In conclusion, communities that thrive and prosper in the new millennium will do so because they acknowledge the spiritual dimension of human nature and make the moral, emotional and intellectual development of the individual a central priority. They will guarantee freedom of religion and encourage the establishment of places of worship. Their centers of learning will seek to cultivate the limitless potentialities latent in human consciousness and will pursue as a major goal the participation of all peoples in generating and applying knowledge. Remembering at all times that the interests of the individual and of society are inseparable, these communities will promote respect for both rights and responsibilities, will foster the equality and partnership of women and men, and will protect and nurture families. They will promote beauty, natural and man-made, and incorporate into their design principles of environmental preservation and rehabilitation. Guided by the concept of unity in diversity, they will support wide-spread participation in the affairs of society, and will increasingly turn to leaders who are motivated by the desire to serve. In these communities the fruits of science and technology will benefit the whole society, and work will be available for all.

Communities such as these will prove to be the pillars of a world civilization – a civilization which will be the logical culmination of humanity's community-building efforts over vast stretches of time and geography. Bahá'u'lláh's statement that all people are "born to carry forward an ever-advancing civilization," implies that every person has both the right and the responsibility to contribute to this historic and far-reaching, collective enterprise whose goal is nothing less than the peace, prosperity and unity of the entire human family.6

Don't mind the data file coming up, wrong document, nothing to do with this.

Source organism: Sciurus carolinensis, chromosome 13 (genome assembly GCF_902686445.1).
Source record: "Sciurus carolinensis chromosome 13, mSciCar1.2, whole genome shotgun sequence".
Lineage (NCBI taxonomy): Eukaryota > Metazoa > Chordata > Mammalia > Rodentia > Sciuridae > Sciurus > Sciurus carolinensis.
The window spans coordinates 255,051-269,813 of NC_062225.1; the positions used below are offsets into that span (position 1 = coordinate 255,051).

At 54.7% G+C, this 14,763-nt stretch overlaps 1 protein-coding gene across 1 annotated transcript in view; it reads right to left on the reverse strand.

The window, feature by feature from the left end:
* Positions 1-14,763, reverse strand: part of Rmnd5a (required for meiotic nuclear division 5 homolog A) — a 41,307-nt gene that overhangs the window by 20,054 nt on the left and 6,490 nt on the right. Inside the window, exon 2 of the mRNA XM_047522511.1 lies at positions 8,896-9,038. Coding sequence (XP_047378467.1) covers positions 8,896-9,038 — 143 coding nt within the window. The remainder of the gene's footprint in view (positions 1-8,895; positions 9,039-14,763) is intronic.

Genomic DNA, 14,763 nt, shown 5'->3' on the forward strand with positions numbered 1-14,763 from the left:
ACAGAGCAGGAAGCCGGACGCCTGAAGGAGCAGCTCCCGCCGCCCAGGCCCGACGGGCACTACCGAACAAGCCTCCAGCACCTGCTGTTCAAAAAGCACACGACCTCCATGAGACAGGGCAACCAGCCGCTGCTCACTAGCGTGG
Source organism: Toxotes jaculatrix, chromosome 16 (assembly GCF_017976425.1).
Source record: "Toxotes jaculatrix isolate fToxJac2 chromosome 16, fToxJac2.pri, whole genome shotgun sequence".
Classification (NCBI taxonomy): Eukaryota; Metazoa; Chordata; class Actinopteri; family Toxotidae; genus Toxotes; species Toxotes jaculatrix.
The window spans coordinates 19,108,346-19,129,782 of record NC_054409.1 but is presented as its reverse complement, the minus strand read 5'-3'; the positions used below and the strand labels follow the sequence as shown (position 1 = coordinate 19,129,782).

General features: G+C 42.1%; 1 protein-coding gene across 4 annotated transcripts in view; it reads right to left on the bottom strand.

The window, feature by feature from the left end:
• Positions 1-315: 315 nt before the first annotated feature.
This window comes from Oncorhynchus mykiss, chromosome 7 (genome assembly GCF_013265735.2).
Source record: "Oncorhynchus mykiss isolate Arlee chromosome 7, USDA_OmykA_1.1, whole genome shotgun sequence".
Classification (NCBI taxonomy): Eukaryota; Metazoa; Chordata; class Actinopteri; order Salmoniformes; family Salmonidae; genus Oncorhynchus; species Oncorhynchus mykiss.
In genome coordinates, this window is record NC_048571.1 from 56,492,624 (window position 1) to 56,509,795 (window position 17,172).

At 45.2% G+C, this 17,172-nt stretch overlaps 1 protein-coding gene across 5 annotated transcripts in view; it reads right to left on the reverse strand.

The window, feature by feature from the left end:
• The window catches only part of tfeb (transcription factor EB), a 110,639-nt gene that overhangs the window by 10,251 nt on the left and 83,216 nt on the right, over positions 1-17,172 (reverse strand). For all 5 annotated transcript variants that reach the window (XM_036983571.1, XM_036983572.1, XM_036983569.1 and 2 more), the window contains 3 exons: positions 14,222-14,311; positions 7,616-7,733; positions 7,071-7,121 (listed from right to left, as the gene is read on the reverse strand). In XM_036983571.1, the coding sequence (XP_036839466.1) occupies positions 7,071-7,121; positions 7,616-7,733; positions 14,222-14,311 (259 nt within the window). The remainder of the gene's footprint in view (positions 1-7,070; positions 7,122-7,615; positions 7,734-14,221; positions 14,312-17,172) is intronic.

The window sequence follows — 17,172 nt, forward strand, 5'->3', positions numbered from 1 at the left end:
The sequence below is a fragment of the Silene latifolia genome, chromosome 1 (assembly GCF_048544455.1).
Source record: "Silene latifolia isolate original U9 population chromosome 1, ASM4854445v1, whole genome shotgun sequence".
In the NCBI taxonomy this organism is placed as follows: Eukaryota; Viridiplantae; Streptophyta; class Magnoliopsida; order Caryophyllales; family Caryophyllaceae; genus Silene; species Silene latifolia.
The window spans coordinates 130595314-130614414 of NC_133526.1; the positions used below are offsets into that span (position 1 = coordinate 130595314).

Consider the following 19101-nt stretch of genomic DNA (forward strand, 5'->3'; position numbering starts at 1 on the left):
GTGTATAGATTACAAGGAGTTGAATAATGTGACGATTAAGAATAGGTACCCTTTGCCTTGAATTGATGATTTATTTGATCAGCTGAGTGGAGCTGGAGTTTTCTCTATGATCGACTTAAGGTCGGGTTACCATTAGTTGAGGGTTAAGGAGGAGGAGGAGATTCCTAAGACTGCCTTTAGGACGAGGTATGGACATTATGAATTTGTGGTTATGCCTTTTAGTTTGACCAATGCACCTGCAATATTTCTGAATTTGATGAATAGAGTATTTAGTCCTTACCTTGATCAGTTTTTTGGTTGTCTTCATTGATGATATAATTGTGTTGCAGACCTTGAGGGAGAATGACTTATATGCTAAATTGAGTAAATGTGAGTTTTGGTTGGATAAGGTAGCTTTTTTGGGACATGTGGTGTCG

1. Although enormous injustices have, throughout history, been perpetrated in the name of religion, it is impossible to deny the primary role that faith has played in social progress, motivating individuals to develop spiritual qualities, empowering them to sacrifice for their fellow human-beings and to contribute to the betterment of their communities.

2. Centers of worship, and the institutions and activities to which they give rise, should become a fundamental part of every hamlet, village, town and city — indeed of all types of human settlements in every nation — but they must contribute to the community's overall harmony, peace, well-being, understanding and tolerance. If not, they will only serve to retard the development of sustainable and prosperous communities, and the people will eventually abandon them as they come to recognize the divisive and parochial role they play in society.